2019 saw a record number of murders of activists trying to protect nature and the environment, according to a report by British NGO Global Witness, published on Wednesday.
At least 212 people who defended the environment were killed in 2019, the Global Witness report said – an average of four murders per week. The dead ranged from environment activists to members of indigenous tribes to farmers trying to defend their livelihood from exploitation. The previous record – at least 207 deaths in 2017 – was similarly shocking.
However, Global Witness wrote that its figures are “almost certainly an underestimate”, largely because of “reporting challenges” including “restrictions on a free press”.
Once again, around two-thirds of the people killed were in Latin America. The situation is especially worrying in Colombia – which has the highest number of environmental defenders murdered, with at least 64, more than double the figure in 2018. Fourteen of these murders were linked to the illegal substitution of coca crops, Global Witness pointed out.
“Colombia is still scarred by armed conflicts,” observed Marie-Emilie Forget, a lecturer in geography at the University of Savoie in southeastern France. “Paramilitary groups are still trying to steal resources in the countryside, despite the peace deal that famously ended the conflict with FARC.”
The Philippines comes in second, with at least 43 murders of environmental defenders in 2019. Most of them were perpetrated in the islands of Mindanao and Negros, both of which are rich in natural resources.
The situation is also deteriorating in Honduras. There were at least 14 murders related to the environment in the country in 2019 – compared to four the previous year. That makes Honduras the nation with the highest international rate of environmental murders per capita.
‘Criminalised for trying to protect the environment’
Brazil – where President Jair Bolsonaro’s insouciance towards the Amazon has repeatedly caused outpourings of despair throughout the world – is another cause for concern. Global Witness recorded 24 murders on Brazilian territory, around 90 percent of which were in the Amazon. Most of these victims were fighting against deforestation – notably as a consequence of major agricultural and mining projects. “These people are criminalised for trying to protect the environment,” Forget said. “By opposing, for example, a mining project, they’re going against the will of the state and are thus considered to be acting almost like terrorists.”
A climate of tension and violence is engendered by the development of mines and its repercussions on the health of families living nearby. Overall, opposition to mining projects was the most important reason cited for the murder of environmental activists in 2019. Following that was the agricultural industry, with at least 34 people killed in disputes connected to this domain – with killings related to the installation of palm oil, sugar and tropical fruit farms a particular problem, especially in Asia.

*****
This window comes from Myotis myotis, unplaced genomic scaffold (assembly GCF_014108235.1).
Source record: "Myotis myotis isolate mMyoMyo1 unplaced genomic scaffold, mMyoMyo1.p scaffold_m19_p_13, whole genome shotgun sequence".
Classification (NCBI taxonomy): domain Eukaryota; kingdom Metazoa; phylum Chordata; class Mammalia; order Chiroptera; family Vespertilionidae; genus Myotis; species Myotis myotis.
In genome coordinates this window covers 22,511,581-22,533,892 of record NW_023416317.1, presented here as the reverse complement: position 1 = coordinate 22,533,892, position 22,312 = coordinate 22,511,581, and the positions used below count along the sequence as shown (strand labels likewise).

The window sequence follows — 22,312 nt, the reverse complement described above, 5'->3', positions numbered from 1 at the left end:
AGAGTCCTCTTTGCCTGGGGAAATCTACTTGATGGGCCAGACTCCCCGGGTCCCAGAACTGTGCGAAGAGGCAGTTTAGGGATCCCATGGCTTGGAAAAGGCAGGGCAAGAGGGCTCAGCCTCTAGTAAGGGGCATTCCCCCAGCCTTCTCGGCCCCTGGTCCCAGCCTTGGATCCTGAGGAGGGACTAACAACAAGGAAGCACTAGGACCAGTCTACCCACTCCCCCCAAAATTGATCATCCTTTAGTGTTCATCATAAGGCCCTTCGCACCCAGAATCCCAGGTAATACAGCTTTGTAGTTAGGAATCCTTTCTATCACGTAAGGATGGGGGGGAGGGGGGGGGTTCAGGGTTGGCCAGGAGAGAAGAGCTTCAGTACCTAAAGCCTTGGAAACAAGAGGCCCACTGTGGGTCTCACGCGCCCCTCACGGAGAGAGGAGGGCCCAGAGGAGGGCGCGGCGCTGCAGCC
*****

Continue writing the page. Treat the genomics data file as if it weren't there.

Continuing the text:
Across the globe, 40 percent of those murdered were members of indigenous communities trying to defend their cultures – even though they comprise just five percent of the population. “Indigenous people are claiming ancestral lands, but they don’t always have property rights,” Forget said. “Then there’s a power struggle between the state and these communities who have very little means to make their voices heard within their country,” she continued. “It’s thanks to the support of NGOs that their struggles are better known abroad.”
‘People trying to defend their land’
As well as indigenous peoples, many farmers have also been killed trying to defend their livelihoods. “You can imagine environmental activism coalescing around this idea of defenders of the environment, but it should also be said that in many cases these are just people trying to defend their land so they can live and eat,” Forget said.
The Global Witness report also exposes an alarming culture of impunity for those responsible for environmental killings – pointing out that 89 percent of murders do not lead to a conviction. Political pressure on the police is a factor hindering investigative work. In Brazil, for example, the police are “poorly paid, easily corruptible and often threatened or intimdated”, geographer Herve Thery told FRANCE 24 last year.
As the public clamour to halt the degradation of the environment grows, “governments around the world have been taking a wave of measures to close down the space for peaceful protest”, the Global Witness report said. “They are deploying tactics ranging from smear campaigns to spurious criminal charges to silence those that are standing up for the climate and humanity’s survival.”
Many people in the developed world are hopeful that a greener world will emerge after the coronavirus crisis – a pandemic that has highlighted the deadly risks involved in humans encroaching onto wildlife, while necessitating lockdowns that displayed the benefits of cities free from pollution. However, Global Witness argued that “the COVID-19 pandemic and lockdown have intensified the problems land and environmental defenders face”.
This is because “governments around the world – from the US to Brazil and Colombia to the Philippines – have used the crisis to strengthen draconian measures to control citizens and roll back hard-fought environmental regulations”.
This article was adapted from the original in French.